• Soils – Bananas can be grown in a wide range of soils as long as there is good drainage and adequate fertility. They can tolerate short periods of flooding but do require good soil aeration. Light to medium, well drained loam soil is the best. Fertile deep soils rich in humus should be chosen wherever possible. For best growth, a pH range of 5.5 to 6.5 is recommended.

Spacing

The spacing depends on the variety, soil fertility level, and rainfall (water availability). The following spacing is recommended under a five-year cycle on a fertile soil with adequate rainfall:

  • Short variety (Dwarf Cavendish, Giant Cavendish) 2.5m × 3m.
  • Medium variety (Valery, Williams) 3.0m × 4.0m
  • Tall variety (Lacatan, Poyo) 4.0m× 4.0.

Read: Factors that determine the success of dairy farming

Planting

  • A planting hole measuring 90 cm ×90 cm × 60 cm is recommended although this may vary depending on water availability. In dry and semi arid areas it is recommended to use larger holes measuring 90 cm × 90 cm × 60 cm. the topsoil and the subsoil should be kept separately. Mix the topsoil with one bucket (about 20 kg) of well decomposed manure and 150 g of TPS. Refill the hole with the top soil first followed by the sub soil.
  • To ensure good anchorage, a sucker or a corm with the eyes facing upward should be placed 30 cm deep in the planting hole. A heavy cover of mulch should be placed around each plant to conserve soil moisture. Under rain fed conditions, planting should be carried out only at the onset of the rains. However, if irrigation water is available, planting can be done throughout the year.

Read: make money through passion fruit farming

Maturity/Harvesting

  • The time for planting to maturity of a banana depends on area and variety. A plant takes roughly 8 to 12 months to mature. Maturity indices vary widely among varieties. Angularities or fullness of fingers, as well as color change are some of the standard criteria used. Immature bananas are very angular but fill out to a rounded shape at full maturity.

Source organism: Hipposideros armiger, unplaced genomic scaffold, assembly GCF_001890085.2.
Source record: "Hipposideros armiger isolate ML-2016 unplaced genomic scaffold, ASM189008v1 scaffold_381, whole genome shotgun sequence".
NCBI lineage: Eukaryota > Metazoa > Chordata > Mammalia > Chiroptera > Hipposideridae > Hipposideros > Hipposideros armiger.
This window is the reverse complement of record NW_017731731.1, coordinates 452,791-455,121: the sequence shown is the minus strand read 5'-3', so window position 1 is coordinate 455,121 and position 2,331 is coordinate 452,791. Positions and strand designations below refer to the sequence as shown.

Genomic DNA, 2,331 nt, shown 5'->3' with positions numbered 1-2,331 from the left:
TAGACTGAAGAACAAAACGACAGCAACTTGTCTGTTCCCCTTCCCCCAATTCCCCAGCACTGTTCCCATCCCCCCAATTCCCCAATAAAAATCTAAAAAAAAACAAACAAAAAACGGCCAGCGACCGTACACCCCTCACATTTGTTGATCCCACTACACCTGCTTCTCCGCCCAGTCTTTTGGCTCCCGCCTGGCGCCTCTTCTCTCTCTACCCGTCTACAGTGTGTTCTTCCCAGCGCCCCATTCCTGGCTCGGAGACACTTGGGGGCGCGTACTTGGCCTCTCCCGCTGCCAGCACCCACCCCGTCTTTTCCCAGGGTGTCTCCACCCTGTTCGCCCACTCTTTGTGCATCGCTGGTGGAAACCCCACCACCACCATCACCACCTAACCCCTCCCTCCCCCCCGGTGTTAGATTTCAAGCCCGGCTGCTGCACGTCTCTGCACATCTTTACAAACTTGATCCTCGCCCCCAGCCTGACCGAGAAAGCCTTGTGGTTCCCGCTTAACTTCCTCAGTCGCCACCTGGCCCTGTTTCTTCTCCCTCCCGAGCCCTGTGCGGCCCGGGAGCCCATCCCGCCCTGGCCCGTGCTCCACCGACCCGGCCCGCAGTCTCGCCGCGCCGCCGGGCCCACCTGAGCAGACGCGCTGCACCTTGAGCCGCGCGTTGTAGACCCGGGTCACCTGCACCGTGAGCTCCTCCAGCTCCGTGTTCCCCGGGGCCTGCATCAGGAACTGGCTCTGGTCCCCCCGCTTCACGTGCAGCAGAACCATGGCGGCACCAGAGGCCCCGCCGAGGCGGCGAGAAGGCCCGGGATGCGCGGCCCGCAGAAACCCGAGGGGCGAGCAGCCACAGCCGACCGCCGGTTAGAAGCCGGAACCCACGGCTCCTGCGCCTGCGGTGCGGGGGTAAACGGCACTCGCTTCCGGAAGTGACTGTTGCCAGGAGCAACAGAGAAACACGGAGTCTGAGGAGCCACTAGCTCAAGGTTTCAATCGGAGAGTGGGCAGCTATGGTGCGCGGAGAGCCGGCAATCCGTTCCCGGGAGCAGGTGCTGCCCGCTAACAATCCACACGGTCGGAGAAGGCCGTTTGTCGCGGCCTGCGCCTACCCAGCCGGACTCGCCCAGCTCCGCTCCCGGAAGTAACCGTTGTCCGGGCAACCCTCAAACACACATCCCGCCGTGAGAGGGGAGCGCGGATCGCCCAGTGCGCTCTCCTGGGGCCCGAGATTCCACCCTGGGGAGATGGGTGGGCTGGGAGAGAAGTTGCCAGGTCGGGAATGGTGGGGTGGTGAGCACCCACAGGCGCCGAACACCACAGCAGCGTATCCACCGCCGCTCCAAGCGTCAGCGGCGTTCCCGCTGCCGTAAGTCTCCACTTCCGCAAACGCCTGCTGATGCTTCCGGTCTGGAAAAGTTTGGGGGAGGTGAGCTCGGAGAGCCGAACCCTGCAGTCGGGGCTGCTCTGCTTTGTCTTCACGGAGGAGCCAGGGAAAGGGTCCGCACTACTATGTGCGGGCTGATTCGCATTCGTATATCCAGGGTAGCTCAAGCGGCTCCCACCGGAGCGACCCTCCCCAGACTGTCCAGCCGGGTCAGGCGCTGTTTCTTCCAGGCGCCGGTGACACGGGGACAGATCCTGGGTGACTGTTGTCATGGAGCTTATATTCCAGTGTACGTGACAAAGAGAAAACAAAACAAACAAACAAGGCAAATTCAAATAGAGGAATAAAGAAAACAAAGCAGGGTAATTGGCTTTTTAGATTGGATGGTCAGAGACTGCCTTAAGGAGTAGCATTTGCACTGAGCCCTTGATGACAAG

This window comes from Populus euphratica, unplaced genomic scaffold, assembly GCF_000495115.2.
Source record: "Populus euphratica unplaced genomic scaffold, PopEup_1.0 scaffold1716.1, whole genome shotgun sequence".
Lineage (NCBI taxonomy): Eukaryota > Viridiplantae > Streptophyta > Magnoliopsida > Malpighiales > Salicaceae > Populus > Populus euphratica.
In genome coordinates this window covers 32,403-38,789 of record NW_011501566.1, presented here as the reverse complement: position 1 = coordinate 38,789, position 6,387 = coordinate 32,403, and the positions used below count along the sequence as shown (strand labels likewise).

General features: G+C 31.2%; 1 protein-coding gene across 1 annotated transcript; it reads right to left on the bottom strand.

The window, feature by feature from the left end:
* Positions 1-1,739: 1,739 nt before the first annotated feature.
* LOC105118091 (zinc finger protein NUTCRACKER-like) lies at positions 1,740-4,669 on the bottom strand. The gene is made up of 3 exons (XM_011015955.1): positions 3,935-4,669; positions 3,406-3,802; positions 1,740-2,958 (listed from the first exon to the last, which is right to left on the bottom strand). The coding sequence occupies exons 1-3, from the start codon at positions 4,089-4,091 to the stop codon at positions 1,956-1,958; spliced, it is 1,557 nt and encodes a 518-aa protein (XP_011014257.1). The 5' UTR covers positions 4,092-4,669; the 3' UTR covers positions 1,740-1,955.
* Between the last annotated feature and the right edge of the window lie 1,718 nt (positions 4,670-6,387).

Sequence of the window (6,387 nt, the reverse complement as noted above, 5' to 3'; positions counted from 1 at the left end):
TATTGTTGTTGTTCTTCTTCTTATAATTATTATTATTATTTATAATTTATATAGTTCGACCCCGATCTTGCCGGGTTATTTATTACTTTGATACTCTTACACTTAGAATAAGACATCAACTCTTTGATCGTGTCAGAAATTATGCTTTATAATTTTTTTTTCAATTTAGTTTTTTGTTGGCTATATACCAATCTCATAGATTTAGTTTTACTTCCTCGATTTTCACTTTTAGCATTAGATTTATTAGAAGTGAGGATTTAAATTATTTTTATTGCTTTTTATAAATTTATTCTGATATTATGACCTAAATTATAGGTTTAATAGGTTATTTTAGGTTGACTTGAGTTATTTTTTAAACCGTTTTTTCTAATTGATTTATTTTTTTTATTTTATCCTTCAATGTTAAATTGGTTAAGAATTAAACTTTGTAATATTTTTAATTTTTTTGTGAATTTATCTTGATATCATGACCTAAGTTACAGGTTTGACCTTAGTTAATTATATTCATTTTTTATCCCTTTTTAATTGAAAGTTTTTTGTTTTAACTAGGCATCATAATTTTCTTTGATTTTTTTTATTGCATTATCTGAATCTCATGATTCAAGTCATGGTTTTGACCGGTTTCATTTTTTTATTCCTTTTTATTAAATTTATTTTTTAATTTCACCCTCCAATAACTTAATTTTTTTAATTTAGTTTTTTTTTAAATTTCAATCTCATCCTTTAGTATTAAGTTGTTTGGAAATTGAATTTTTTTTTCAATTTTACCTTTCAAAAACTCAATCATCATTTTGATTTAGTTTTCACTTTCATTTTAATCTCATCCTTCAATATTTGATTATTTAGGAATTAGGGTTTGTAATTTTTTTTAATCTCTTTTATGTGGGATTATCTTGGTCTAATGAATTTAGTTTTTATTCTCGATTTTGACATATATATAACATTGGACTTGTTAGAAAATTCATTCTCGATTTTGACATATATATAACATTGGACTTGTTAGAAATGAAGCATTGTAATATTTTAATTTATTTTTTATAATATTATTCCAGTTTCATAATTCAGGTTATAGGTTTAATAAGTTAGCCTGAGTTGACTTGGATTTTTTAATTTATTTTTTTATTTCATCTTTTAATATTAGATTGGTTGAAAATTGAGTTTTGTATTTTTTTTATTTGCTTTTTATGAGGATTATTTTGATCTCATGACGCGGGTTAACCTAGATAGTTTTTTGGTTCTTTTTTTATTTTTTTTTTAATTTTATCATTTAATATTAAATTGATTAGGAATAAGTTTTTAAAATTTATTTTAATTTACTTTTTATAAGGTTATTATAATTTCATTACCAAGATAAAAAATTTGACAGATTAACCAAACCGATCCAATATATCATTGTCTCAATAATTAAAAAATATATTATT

• Fruits are ready for harvesting 90 – 150 days after fingers start to form. Fingers are considered mature for harvest when they are ¾ round (75% maturity)
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WHAT FARMERS SHOULD KNOW ABOUT TISSUE-CULTURE BANANAS

Thanks to increasing demand and enticing market costs, banana farming is gaining momentum. till recently, use of standard suckers as planting material has been the sole choice in banana farming. This methodology is most popular by several farmers. As a result, it needs less inputs and therefore the suckers are often planted forthwith within the field. However, the most plight with this sort of planting system is that the bananas simply suffer from pests and diseases like wilt disease, Sigatoka and microorganism Xanthomonas wilt (BXW).

Banana weevils and nematodes also are common in crops planted from suckers. moreover, virus like banana streak and clustered high sickness also are unfold through suckers. Given these inadequacies, the standard banana farming ends up in high mortality rates within the field. If they establish, they take long to mature and therefore the yield is often low. To deal with this downside, tissue-culture bananas are introduced.

Tissue-culture technique, well-known as micro-propagation, permits multiplication of uniform and top-quality plant clones since they inherit the properties of the parent plant physically and genetically. Through this method, additional saplings are made inside a brief time while not the method of pollination. As a result, healthy, virus-free and uniform seedlings are made. however most of the people mistake tissue-culture for genetically changed product.

 

Development of tissue-culture bananas

Oxfarm seedlings
Banana-Tissue-Culture farming in Kenya

Tissue-culture plantlets are made below sterile conditions in an exceedingly laboratory for a few weeks. The plantlets are then hardened in an exceedingly greenhouse for 6 weeks. Notably, tissue culture races the multiplication method considerably and up to two thousand. Healthy bananas are often made from one shoot through this methodology. standard bananas, on the opposite hand, manufacture ten suckers in six months.

Similarly, tissue-culture bananas manufacture fruits in 340 days as compared to 420 days for normal bananas. The common hectare yield for tissue-culture bananas is 30-40 tons, doubly the yield for ancient breeds. Uniform growth and virtually synchronized maturity can facilitate correct management of harvests, improve quality of the merchandise and facilitate estimate a stronger output price.

Production and Market of Tissue-Culture Banana

Production and selling of tissue-culture bananas are so additional economical. To reap full edges from the tissue-culture technique, a farmer should have giant quantities of unpolluted and superior planting material, promote smart farm hygiene practices through correct management of the crop. This can decrease the yield losses thanks to pests and diseases.

Further benefits accruing from the prevalence of the planting TC banana is its early mature and maturing amount, larger bunch weights and the next annual yield per unit of land. Standard planting materials carry pests and diseases from the mother plant. However, there are means that to scale back cuss load before planting.